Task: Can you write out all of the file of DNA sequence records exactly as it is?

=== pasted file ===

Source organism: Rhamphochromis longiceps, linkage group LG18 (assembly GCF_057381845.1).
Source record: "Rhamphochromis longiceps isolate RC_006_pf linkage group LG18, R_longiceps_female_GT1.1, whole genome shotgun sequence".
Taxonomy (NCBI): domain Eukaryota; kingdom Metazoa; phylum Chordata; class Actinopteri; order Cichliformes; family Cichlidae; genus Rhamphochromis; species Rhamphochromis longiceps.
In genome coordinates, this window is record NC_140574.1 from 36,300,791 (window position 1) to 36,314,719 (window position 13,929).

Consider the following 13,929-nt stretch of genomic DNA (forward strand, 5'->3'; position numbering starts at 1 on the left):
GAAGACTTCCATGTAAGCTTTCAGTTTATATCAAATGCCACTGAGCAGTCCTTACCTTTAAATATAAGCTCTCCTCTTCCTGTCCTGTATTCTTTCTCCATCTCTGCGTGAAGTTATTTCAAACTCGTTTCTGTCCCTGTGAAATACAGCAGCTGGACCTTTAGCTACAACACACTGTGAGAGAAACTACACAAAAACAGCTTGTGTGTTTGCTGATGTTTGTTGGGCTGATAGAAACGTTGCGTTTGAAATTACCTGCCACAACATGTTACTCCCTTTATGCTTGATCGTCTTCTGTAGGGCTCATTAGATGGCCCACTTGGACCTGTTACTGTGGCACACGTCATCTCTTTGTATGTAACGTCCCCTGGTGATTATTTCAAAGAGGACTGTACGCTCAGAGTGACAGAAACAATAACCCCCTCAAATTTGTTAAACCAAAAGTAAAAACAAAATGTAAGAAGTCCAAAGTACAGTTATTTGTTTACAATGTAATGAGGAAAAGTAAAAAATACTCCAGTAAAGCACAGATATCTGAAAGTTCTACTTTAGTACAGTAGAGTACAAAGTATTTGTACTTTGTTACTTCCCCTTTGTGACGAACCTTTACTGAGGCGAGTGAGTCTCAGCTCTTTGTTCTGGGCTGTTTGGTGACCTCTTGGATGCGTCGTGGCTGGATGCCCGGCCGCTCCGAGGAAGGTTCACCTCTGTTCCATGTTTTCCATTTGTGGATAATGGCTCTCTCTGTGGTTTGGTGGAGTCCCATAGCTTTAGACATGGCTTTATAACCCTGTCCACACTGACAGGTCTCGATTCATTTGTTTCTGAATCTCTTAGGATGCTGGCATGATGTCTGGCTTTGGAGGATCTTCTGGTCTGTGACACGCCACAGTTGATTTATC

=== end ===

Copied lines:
Source organism: Rhamphochromis longiceps, linkage group LG18 (assembly GCF_057381845.1).
Source record: "Rhamphochromis longiceps isolate RC_006_pf linkage group LG18, R_longiceps_female_GT1.1, whole genome shotgun sequence".
Taxonomy (NCBI): domain Eukaryota; kingdom Metazoa; phylum Chordata; class Actinopteri; order Cichliformes; family Cichlidae; genus Rhamphochromis; species Rhamphochromis longiceps.
In genome coordinates, this window is record NC_140574.1 from 36,300,791 (window position 1) to 36,314,719 (window position 13,929).

Consider the following 13,929-nt stretch of genomic DNA (forward strand, 5'->3'; position numbering starts at 1 on the left):
GAAGACTTCCATGTAAGCTTTCAGTTTATATCAAATGCCACTGAGCAGTCCTTACCTTTAAATATAAGCTCTCCTCTTCCTGTCCTGTATTCTTTCTCCATCTCTGCGTGAAGTTATTTCAAACTCGTTTCTGTCCCTGTGAAATACAGCAGCTGGACCTTTAGCTACAACACACTGTGAGAGAAACTACACAAAAACAGCTTGTGTGTTTGCTGATGTTTGTTGGGCTGATAGAAACGTTGCGTTTGAAATTACCTGCCACAACATGTTACTCCCTTTATGCTTGATCGTCTTCTGTAGGGCTCATTAGATGGCCCACTTGGACCTGTTACTGTGGCACACGTCATCTCTTTGTATGTAACGTCCCCTGGTGATTATTTCAAAGAGGACTGTACGCTCAGAGTGACAGAAACAATAACCCCCTCAAATTTGTTAAACCAAAAGTAAAAACAAAATGTAAGAAGTCCAAAGTACAGTTATTTGTTTACAATGTAATGAGGAAAAGTAAAAAATACTCCAGTAAAGCACAGATATCTGAAAGTTCTACTTTAGTACAGTAGAGTACAAAGTATTTGTACTTTGTTACTTCCCCTTTGTGACGAACCTTTACTGAGGCGAGTGAGTCTCAGCTCTTTGTTCTGGGCTGTTTGGTGACCTCTTGGATGCGTCGTGGCTGGATGCCCGGCCGCTCCGAGGAAGGTTCACCTCTGTTCCATGTTTTCCATTTGTGGATAATGGCTCTCTCTGTGGTTTGGTGGAGTCCCATAGCTTTAGACATGGCTTTATAACCCTGTCCACACTGACAGGTCTCGATTCATTTGTTTCTGAATCTCTTAGGATGCTGGCATGATGTCTGGCTTTGGAGGATCTTCTGGTCTGTGACACGCCACAGTTGATTTATC